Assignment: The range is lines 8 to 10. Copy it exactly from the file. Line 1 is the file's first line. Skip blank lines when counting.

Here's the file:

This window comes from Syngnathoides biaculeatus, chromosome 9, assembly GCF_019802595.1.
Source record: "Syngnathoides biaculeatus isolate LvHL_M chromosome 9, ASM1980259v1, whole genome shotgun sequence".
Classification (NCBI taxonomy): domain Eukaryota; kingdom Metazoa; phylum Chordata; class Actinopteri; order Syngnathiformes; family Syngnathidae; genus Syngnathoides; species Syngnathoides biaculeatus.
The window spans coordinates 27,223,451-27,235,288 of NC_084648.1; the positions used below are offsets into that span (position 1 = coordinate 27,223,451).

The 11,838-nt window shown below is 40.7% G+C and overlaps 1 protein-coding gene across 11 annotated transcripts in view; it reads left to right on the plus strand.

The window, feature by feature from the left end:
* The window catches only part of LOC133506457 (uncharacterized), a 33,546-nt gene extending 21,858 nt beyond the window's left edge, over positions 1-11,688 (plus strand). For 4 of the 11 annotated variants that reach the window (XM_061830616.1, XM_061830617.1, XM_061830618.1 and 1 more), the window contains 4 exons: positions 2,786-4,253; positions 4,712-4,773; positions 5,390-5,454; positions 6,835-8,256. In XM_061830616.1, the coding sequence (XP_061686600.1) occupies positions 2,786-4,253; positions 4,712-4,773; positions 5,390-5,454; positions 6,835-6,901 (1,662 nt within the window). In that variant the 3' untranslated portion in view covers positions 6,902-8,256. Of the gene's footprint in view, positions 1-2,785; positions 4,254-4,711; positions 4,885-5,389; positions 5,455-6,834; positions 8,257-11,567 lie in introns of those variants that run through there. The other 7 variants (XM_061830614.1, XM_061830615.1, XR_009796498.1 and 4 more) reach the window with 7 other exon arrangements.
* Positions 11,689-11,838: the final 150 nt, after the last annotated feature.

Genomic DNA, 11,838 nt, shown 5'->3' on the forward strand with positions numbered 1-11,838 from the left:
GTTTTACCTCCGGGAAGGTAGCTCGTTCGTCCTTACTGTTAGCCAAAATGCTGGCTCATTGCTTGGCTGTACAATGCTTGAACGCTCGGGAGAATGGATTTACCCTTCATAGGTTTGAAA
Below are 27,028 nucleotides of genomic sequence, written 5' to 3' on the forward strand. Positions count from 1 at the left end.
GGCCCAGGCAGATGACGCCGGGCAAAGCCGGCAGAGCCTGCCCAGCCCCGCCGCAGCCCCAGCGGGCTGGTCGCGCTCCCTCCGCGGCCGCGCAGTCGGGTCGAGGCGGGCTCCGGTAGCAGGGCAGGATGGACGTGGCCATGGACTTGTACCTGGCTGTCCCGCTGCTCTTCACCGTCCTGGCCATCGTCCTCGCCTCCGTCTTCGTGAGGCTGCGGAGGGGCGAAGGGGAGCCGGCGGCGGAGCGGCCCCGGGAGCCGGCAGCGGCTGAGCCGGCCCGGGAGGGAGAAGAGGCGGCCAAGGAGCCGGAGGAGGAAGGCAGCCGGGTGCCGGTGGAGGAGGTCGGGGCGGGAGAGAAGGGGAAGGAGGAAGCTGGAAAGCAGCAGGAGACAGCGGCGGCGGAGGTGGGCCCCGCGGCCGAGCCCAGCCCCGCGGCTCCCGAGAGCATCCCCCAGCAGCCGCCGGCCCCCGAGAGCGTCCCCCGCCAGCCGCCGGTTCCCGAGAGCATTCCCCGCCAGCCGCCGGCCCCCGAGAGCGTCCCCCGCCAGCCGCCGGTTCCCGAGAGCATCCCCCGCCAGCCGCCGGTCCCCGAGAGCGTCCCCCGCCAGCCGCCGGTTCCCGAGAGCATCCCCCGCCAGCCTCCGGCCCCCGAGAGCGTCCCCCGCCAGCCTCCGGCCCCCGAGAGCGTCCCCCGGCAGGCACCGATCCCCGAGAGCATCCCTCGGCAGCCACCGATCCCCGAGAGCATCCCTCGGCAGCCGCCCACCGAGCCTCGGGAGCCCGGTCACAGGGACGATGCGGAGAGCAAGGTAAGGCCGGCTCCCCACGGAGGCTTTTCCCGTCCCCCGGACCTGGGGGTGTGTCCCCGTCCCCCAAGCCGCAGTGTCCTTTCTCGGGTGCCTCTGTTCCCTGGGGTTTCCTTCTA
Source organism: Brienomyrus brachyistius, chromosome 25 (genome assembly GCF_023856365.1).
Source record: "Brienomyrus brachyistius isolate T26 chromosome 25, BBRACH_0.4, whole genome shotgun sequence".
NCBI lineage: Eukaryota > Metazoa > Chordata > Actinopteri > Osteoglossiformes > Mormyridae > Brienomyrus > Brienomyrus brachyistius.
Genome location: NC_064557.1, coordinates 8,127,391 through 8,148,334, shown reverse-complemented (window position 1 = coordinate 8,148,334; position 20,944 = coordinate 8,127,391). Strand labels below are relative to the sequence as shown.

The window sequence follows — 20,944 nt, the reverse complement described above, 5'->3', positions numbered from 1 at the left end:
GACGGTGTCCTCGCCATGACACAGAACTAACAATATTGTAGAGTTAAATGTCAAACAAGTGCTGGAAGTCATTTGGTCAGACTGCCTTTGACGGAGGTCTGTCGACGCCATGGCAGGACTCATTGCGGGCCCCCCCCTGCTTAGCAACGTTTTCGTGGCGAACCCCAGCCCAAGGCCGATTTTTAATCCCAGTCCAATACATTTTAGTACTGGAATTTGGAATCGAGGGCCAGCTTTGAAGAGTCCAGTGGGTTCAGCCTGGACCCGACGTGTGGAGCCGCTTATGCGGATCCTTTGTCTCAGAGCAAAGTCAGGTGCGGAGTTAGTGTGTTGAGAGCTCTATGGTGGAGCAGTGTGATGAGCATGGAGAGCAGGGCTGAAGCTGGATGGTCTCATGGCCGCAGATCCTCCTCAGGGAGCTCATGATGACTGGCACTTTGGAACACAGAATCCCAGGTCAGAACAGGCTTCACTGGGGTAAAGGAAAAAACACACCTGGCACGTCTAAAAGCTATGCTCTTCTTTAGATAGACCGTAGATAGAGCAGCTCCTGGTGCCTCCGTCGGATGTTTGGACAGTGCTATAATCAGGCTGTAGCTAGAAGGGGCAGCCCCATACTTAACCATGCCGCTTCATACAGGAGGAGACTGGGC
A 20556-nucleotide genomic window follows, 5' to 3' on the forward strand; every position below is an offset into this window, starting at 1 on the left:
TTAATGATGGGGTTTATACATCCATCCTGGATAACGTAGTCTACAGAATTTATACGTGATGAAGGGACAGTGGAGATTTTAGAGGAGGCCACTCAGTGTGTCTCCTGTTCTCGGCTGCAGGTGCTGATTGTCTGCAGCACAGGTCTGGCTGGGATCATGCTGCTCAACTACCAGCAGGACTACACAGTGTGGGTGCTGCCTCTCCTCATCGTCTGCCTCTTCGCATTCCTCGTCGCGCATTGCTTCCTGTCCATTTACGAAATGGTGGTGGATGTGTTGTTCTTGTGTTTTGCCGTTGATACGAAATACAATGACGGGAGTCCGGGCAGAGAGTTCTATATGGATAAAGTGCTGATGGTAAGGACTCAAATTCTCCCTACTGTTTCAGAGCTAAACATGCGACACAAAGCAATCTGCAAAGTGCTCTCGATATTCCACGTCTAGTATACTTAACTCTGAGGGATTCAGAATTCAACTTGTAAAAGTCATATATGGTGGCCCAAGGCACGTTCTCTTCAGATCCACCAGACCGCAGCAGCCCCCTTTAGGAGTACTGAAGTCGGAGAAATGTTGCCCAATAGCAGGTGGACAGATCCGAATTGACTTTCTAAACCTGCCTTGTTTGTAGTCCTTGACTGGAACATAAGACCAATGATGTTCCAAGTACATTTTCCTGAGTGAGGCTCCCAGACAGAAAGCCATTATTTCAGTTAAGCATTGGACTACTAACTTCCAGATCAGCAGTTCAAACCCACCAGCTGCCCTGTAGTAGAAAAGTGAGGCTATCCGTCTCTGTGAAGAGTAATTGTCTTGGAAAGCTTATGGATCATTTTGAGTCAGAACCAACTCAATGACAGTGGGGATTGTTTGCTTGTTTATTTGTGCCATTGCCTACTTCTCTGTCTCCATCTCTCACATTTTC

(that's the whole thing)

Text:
* Positions 11,689-11,838: the final 150 nt, after the last annotated feature.

Genomic DNA, 11,838 nt, shown 5'->3' on the forward strand with positions numbered 1-11,838 from the left:
GTTTTACCTCCGGGAAGGTAGCTCGTTCGTCCTTACTGTTAGCCAAAATGCTGGCTCATTGCTTGGCTGTACAATGCTTGAACGCTCGGGAGAATGGATTTACCCTTCATAGGTTTGAAA